The AAP government of Delhi has asserted that adherents of Judaism and Bahaism living in the nation’s capital constitute a religious minority and that it will not oppose if the federal government grants them minority status. It stated that followers of Hinduism are not a religious minority in the national capital territory of Delhi, “but the central government may declare’migrated minority’ status to the followers of Hinduism who are a religious minority in their origin state (i.e. J&K, Ladakh, etc.) and who have migrated to Delhi from their home state.”

Kerala favoured the continuation of the provisions of the National Commission for Minority Educational Institutions Act, 2004 and the National Commission for Minority Act, 1992 “unless the Honorable Supreme Court adopts a different view in the present case.”


Landmark ruling

In the 2002 T M A Pai case, the Supreme Court ruled that religious and linguistic minorities must be designated at the state level for the purposes of Article 30, which addresses the rights of minorities to establish and govern educational institutions.

Himachal Pradesh supported the identification of religious minorities at the national level, whilst Andhra Pradesh, ruled by the YSR Congress, favoured identification at the state level. The reply from Himachal is dated September 2022, when the BJP was still in control of the state.

The Union Territories that answered stated that as they did not have an elected legislature, they would follow what the Centre recommended. However, Puducherry stated that Hindus were the majority in the UT and that neither Bahaism nor Judaism existed there.

West Bengal stated that the state was governed by the Minorities Commission Act of 1996, under which Hindi, Urdu, Nepali, Odia, Santali, and Gurmukhi speakers are recognised as linguistic minorities, and Muslims, Sikhs, Christians, Buddhists, Parsis, and Jains are recognized as religious minorities. It stated that “the power to declare a community a minority should be vested in state governments and UTs.”

Odisha stated that the six communities notified by the Center are also minorities in the state, adding that “there is no reason to remove any of these six minority communities from the list…”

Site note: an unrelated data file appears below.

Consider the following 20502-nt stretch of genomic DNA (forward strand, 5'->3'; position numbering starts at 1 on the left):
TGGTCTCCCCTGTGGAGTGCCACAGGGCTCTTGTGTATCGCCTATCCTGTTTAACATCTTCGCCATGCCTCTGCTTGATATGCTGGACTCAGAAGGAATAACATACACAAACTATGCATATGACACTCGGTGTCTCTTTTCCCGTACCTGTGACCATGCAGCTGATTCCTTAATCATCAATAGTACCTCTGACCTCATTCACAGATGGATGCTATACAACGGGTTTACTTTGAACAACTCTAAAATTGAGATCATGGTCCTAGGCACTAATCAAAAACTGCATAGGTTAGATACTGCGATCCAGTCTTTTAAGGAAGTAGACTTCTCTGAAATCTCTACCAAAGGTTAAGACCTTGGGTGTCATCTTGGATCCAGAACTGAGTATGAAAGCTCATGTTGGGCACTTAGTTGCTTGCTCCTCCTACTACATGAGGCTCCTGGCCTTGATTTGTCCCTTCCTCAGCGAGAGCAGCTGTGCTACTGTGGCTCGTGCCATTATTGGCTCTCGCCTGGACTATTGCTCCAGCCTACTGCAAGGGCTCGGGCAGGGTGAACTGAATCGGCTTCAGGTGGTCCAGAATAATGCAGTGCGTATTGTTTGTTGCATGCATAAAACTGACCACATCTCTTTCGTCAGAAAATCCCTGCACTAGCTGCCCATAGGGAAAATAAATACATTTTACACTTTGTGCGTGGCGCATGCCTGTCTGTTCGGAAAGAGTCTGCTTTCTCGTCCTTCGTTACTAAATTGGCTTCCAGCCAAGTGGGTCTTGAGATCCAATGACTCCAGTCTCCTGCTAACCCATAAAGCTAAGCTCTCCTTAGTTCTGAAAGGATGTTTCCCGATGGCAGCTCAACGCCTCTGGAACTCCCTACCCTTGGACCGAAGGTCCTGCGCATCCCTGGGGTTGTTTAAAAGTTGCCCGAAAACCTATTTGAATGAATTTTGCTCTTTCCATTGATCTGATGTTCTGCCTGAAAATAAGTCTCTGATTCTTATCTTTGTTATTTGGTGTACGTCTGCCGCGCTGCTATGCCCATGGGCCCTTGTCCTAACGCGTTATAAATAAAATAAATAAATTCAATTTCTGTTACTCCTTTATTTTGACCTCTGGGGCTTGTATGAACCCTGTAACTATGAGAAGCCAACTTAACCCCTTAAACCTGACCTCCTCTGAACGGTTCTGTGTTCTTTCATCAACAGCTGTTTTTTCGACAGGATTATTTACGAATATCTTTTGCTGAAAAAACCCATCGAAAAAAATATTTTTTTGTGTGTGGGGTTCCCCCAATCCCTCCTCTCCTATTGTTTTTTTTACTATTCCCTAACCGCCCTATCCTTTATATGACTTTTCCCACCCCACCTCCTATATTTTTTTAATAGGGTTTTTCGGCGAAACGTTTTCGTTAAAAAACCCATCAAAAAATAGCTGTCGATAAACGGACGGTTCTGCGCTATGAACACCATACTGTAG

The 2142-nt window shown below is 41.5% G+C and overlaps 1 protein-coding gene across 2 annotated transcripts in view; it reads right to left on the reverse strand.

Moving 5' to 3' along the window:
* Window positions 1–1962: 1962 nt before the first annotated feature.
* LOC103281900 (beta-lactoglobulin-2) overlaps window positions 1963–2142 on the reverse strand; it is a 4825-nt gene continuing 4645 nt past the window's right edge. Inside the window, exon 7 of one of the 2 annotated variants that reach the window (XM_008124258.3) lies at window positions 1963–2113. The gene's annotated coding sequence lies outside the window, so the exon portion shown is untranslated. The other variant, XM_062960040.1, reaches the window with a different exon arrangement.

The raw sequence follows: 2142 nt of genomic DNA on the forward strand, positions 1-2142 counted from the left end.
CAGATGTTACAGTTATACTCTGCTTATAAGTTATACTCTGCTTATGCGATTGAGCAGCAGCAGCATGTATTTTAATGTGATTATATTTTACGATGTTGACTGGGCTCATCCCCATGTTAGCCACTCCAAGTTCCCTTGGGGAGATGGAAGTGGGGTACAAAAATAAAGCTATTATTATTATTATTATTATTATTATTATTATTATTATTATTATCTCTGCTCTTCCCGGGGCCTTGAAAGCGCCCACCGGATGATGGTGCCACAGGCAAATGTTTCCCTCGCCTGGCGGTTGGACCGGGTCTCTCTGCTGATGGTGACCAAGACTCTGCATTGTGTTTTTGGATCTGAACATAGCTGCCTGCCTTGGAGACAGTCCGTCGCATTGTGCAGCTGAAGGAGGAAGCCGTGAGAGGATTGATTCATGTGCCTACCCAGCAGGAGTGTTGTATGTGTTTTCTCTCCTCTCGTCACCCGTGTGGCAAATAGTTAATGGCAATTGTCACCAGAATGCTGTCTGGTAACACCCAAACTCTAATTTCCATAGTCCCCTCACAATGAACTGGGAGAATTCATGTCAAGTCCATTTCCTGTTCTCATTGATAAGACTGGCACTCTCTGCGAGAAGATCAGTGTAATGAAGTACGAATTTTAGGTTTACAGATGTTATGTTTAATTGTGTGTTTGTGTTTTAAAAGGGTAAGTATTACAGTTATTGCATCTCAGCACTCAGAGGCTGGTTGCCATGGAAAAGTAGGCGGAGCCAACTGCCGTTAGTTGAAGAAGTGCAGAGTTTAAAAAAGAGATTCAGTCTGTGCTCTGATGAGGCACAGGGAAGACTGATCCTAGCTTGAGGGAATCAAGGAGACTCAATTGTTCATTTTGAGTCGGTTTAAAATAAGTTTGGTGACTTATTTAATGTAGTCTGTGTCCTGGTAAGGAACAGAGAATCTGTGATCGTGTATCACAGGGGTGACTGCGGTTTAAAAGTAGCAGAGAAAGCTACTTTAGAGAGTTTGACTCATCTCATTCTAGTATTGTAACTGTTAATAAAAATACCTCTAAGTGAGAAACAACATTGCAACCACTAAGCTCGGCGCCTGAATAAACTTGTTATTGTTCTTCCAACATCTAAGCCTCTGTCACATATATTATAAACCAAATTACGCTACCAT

Hi, my name is Nisha and I'm an educational journalist based in India. I've always been passionate about the power of education to transform lives, and that's what led me to pursue a career in journalism focused on this area. I completed my Bachelor's degree in English from Hindu College in Delhi in 2013 and then went on to earn my Master's in Journalism and Mass Communication from the Indian Institute of Mass Communication in 2017. During my studies, I also completed several short-term courses on Education in India, Sociology, and other related subjects to deepen my knowledge in this field. I'm particularly interested in improving access to quality education in rural areas, where students often face significant challenges. I've worked on a number of initiatives to address this issue, including advocating for better policies, resources, and practices that can make a difference. As an educational journalist, I'm passionate about using my platform to highlight important issues in the education space. I've covered a wide range of topics, including the impact of technology in the classroom, innovative approaches to teaching and learning, and the challenges facing students from marginalized communities. One of the things I love most about my work is the opportunity to constantly learn and grow. I'm an avid reader and believe that reading is key to expanding one's knowledge and perspective. I'm always seeking out new ideas and insights to help me better understand the world around me. In summary, as an educational journalist, I'm dedicated to using my skills and expertise to make a positive impact in the field of education. I'm committed to improving access to quality education for all students and to using my platform to raise awareness about important issues in this area.